In my last blog I introduced you to the three key financial statements that we build into all Pivotal180 financial modeling courses, as one should never develop a forward-looking model for any business without these three financial statements.
There is however a fourth financial statement which is equally important to understand when building financial models.
Welcome to the
Statement of Retained Earnings or Statement of Shareholders Equity (Owners)
The statement of retained earnings provides a concise reporting of the changes in retained earnings from one period to the next.
The statement of shareholders’ equity can be used in lieu of the statement of retained earnings. The statement of shareholders’ equity shows not only the changes in retained earnings, but also changes in other equity accounts in the balance sheet.
Please note equity represents the amount of money that would be returned to shareholders if all the assets were liquidated and all the company’s debt was paid off. It is the total of retained earnings and owners’ equity.
Purpose of the Statement of Retained Earnings
Retained earnings is used to show investors and the market how the business is doing and how much can be reinvested back into its operations or distributed to shareholders.
The statement of retained earnings is used whenever a business is fundraising, as Investors need to know what a business or project is doing with the profits being generated and what activities they have in place to ensure high returns to shareholders
Retained earnings are shown is the balance sheet within equity and are equal to the amount of net income left over once you have paid out dividends (distributions) to shareholders. The statement of retained earnings therefore tells you whether your business has made a profit or loss over the period.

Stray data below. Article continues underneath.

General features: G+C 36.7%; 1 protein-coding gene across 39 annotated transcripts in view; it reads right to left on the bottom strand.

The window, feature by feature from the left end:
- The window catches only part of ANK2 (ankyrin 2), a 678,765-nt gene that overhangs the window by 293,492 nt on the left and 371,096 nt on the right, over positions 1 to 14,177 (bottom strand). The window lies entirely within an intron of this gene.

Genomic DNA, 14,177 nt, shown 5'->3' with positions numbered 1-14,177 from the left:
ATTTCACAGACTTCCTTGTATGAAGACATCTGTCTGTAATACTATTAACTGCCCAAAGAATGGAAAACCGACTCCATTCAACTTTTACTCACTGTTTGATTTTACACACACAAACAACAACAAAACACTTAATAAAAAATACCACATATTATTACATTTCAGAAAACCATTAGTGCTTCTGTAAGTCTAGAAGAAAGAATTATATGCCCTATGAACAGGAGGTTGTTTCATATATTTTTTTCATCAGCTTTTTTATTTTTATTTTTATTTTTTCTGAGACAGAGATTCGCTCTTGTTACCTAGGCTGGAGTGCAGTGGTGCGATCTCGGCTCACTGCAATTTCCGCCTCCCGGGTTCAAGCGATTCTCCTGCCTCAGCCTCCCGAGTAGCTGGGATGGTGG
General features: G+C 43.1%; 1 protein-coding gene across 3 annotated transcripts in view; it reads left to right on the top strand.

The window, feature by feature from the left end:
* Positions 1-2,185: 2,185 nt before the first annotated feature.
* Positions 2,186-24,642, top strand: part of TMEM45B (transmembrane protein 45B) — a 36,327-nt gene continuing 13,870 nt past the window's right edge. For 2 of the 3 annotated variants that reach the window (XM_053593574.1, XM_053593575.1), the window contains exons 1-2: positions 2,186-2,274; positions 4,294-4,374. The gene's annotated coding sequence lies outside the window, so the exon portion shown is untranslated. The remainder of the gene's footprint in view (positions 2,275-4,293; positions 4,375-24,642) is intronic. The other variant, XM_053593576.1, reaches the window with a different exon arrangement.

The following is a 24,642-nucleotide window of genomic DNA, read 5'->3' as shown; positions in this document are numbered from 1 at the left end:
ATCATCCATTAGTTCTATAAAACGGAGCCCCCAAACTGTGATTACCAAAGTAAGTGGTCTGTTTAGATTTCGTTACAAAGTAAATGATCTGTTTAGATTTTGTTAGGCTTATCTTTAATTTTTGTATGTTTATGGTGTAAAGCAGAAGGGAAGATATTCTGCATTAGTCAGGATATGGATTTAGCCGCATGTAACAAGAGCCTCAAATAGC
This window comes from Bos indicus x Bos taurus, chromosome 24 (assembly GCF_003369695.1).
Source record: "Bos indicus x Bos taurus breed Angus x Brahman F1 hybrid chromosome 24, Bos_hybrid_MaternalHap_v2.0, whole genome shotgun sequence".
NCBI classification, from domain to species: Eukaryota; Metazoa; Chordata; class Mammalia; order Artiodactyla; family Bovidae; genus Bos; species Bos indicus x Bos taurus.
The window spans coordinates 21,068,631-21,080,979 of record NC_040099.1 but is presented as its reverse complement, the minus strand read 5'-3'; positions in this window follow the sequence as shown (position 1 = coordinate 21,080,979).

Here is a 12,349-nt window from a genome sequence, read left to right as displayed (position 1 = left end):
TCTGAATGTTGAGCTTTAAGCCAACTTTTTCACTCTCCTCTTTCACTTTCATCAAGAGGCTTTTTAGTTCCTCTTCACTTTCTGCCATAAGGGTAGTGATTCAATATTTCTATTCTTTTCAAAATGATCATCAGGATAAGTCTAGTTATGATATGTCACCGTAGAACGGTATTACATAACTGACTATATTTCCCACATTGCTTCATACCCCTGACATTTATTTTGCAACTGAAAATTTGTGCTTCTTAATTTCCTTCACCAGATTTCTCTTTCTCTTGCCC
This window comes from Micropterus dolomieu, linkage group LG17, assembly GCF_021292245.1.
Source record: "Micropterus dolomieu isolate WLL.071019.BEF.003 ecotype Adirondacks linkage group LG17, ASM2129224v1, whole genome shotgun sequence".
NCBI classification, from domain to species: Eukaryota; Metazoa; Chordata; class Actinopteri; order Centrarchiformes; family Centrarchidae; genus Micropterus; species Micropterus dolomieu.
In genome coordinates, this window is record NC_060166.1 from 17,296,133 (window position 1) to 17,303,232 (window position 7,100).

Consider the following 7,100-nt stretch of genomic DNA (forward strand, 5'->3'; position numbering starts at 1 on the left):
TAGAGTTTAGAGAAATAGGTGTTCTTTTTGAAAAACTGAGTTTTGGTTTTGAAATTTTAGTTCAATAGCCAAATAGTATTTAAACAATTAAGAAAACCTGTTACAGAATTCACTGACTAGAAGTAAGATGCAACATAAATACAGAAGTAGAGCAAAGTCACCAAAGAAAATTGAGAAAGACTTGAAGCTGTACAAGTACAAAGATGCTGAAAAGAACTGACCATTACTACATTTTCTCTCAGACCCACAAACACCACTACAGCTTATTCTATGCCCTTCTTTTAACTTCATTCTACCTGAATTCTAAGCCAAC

Retained earnings is equal to:
Opening retained earnings + Net Income – Dividends Paid = Ending retained earnings
- Opening retained earnings are the funds you carry over from your previous accounting period.
- Net income (or loss) is your business’s revenue minus expenses
- Dividends paid is the amount you distribute to your Statement of Changes in Equity
Retained earnings, represent the net income, which has not yet been distributed among the participants/shareholders of the company.
So a higher retained earnings can mean higher profits or smaller distributions. Retained earnings are usually higher in starts ups when any profits are being retained in the business to reinvest rather than being distributed to the shareholders.
The decision to retain the earnings or to distribute it among the shareholders is usually left to the company management.
Over the life of a project finance project
The sum of Net Income must be equal to the sum of Net Cash Flow distributed to investors minus the equity investment made by the investor. At the end of any project finance project the Equity will be Zero, that is the Retained earnings will be fully distributed
Note that in a project finance financial model retained earnings goes negative over the life of the project, but that’s okay It is quite standard. All it is saying is that the project’s paid out more in distributions than it has earned. It has paid out more in distributions to exactly the same amount as the Owners’ Equity. This is because the equity holder needs to receive his or her money back for this to be a worthwhile investment, that’s all.
Linking of the four financial statements
In the above financial statements we can see the link between various statements
The movements in the statement of retained earnings are linked to the other financial statements as follows
Beginning and closing retained earnings are the same as the amount of retained earnings in the period 1 and period 2 of the balance sheet.
Net income in the statement of retained earnings matches the net income in the income Statements
Finally the distributions match the owners investment in the cashflow. This reduction in cashflow statement is also reflected in the cash in the balance sheet.
This is just an introduction to retained earnings. Our courses go into further detail than what we cover here, but hopefully this blog will help you when modeling retained earnings in your financial models.
Our financial modeling courses that teach this in more detail are: